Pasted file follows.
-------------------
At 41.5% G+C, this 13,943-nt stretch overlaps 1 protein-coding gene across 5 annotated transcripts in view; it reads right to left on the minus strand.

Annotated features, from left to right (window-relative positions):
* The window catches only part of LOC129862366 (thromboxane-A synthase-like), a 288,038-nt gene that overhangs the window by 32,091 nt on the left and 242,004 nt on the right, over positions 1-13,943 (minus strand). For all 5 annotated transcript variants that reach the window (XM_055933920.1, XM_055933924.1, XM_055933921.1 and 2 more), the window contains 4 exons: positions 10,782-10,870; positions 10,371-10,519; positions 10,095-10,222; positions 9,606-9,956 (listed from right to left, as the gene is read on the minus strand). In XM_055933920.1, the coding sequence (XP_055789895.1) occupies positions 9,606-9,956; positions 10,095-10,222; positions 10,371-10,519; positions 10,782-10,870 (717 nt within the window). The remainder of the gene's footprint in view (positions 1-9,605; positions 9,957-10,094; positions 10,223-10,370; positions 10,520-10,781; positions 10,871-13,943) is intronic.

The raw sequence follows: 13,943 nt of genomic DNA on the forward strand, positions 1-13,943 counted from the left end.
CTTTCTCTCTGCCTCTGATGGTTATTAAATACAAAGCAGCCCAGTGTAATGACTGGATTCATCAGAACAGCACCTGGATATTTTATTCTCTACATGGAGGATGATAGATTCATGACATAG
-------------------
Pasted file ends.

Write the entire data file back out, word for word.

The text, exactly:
At 41.5% G+C, this 13,943-nt stretch overlaps 1 protein-coding gene across 5 annotated transcripts in view; it reads right to left on the minus strand.

Annotated features, from left to right (window-relative positions):
* The window catches only part of LOC129862366 (thromboxane-A synthase-like), a 288,038-nt gene that overhangs the window by 32,091 nt on the left and 242,004 nt on the right, over positions 1-13,943 (minus strand). For all 5 annotated transcript variants that reach the window (XM_055933920.1, XM_055933924.1, XM_055933921.1 and 2 more), the window contains 4 exons: positions 10,782-10,870; positions 10,371-10,519; positions 10,095-10,222; positions 9,606-9,956 (listed from right to left, as the gene is read on the minus strand). In XM_055933920.1, the coding sequence (XP_055789895.1) occupies positions 9,606-9,956; positions 10,095-10,222; positions 10,371-10,519; positions 10,782-10,870 (717 nt within the window). The remainder of the gene's footprint in view (positions 1-9,605; positions 9,957-10,094; positions 10,223-10,370; positions 10,520-10,781; positions 10,871-13,943) is intronic.

The raw sequence follows: 13,943 nt of genomic DNA on the forward strand, positions 1-13,943 counted from the left end.
CTTTCTCTCTGCCTCTGATGGTTATTAAATACAAAGCAGCCCAGTGTAATGACTGGATTCATCAGAACAGCACCTGGATATTTTATTCTCTACATGGAGGATGATAGATTCATGACATAG